On November 5, you will select the man who will lead this Nation for the next 4 years. And I came here to tell you on my Saturday afternoon off, that despite what you may have heard to the contrary, and despite what you may see on television or hear on the radio spots, despite all the Madison Avenue advertising and the glitter that goes with it, I am here to tell you that Hubert Humphrey is really the one.

Now, I hope I have a chance to get out there and do what I like to do best: look you in the eye and thank you for the strength and support you have given me through the years; tell you that I came to be your public servant 38 years ago with some very strong convictions, namely, that every boy and girl in this country ought to have the right to an education, every boy and girl ought to have the right to good health, every boy and girl ought to have the right to a job, every boy and girl ought to have a right to have a roof over their head and a decent house, every boy and girl ought to have the right to live in peace.

Now, we haven't got the answers to all those problems. You can't find the answers to that many problems in 4 years. But we have found a lot of them in 60 education bills and in 40 medical care bills and 300 conservation bills. We have found the answer in that communism hasn't taken an extra foot of land anywhere in the world in the last 4 1/2 years. And wherever our men have carried that flag, they have brought it back without a stain on it. They have defended it honorably and they have defended it well.

I want to conclude now with a little story that Carl said would be all right to tell you folks of eastern Kentucky. We might not talk about it if we were in one of these sophisticated urban areas, but I understand that this story is reasonably accurate.

At the end of World War II, a little temperance group made up of dear old ladies called on Prime Minister Winston Churchill. They came in to protest the Prime Minister's drinking habits.

The little lady who was a spokesman for the group said, "Mr. Prime Minister, we are reliably informed that if all the alcohol and brandy that you have drunk during World War II could be poured in this room, it would fill half of this room, up to here, up to our necks."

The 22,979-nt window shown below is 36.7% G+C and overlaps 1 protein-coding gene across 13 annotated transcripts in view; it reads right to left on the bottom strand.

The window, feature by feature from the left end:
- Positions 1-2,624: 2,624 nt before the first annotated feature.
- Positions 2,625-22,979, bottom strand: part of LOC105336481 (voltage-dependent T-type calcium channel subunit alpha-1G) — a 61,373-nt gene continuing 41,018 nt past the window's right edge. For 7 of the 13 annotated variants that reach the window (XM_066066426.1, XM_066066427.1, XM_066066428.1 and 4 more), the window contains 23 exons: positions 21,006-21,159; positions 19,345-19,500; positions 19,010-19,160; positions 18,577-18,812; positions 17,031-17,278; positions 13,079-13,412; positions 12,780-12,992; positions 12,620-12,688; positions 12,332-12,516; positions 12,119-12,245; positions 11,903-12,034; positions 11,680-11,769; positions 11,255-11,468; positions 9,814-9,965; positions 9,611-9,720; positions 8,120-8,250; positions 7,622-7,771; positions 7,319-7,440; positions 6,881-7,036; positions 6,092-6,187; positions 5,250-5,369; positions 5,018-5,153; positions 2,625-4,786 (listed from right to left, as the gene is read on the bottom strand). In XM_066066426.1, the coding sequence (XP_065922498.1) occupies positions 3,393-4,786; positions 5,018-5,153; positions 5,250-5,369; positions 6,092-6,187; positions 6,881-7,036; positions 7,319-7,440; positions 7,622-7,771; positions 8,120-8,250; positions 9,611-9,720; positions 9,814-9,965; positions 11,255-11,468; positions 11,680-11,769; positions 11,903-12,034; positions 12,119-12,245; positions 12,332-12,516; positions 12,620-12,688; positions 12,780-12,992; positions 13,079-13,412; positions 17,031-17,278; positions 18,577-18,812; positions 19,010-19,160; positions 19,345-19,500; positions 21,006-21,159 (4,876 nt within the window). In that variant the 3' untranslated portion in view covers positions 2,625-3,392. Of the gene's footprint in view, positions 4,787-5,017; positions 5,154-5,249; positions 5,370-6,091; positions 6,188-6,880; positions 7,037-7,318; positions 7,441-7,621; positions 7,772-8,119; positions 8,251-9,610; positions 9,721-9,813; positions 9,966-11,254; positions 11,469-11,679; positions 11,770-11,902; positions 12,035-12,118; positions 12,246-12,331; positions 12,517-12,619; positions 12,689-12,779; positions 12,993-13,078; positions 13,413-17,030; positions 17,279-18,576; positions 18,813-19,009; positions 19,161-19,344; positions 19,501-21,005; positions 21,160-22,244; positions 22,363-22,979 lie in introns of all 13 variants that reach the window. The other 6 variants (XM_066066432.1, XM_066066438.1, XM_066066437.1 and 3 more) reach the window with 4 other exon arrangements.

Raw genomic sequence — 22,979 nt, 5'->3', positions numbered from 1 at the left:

The Prime Minister sat there with a glum expression on his face. He looked at the floor and he looked at the ceiling. He measured about halfway to the ceiling. He said, "My dear little lady, so little have I done; so much I have yet to do."

So, that is the way I feel in the twilight of my political career, after 38 years. We have fought a good fight. We have stayed the course. But so little have I done, so much we have yet to do.

Sixty education bills, 40 health bills. The Secretary of Health, Education, and Welfare is here on the platform with us. Secretary Cohen, stand up and take a hand. I expect Secretary Cohen has had more to do with good education and good health and good social security in this country, and good medical care, than any other living man.

But a fellow who is breathing right hot on his back, right close to him every step of the way, is that favorite of mine, that son of Kentucky--Carl Perkins.

Thank you for inviting me here.

Note: The President spoke at 4:35 p.m. at the dedication of Fishtrap Dam near Pikeville, Ky. In his opening words he referred to Representative Carl D. Perkins of Kentucky, Wilbur J. Cohen, Secretary of Health, Education, and Welfare, Wendell Ford, Lieutenant Governor of Kentucky, and Katherine Peden, Democratic senatorial candidate in Kentucky.

Lyndon B. Johnson, Remarks at the Dedication of Fishtrap Dam Near Pikeville, Kentucky Online by Gerhard Peters and John T. Woolley, The American Presidency Project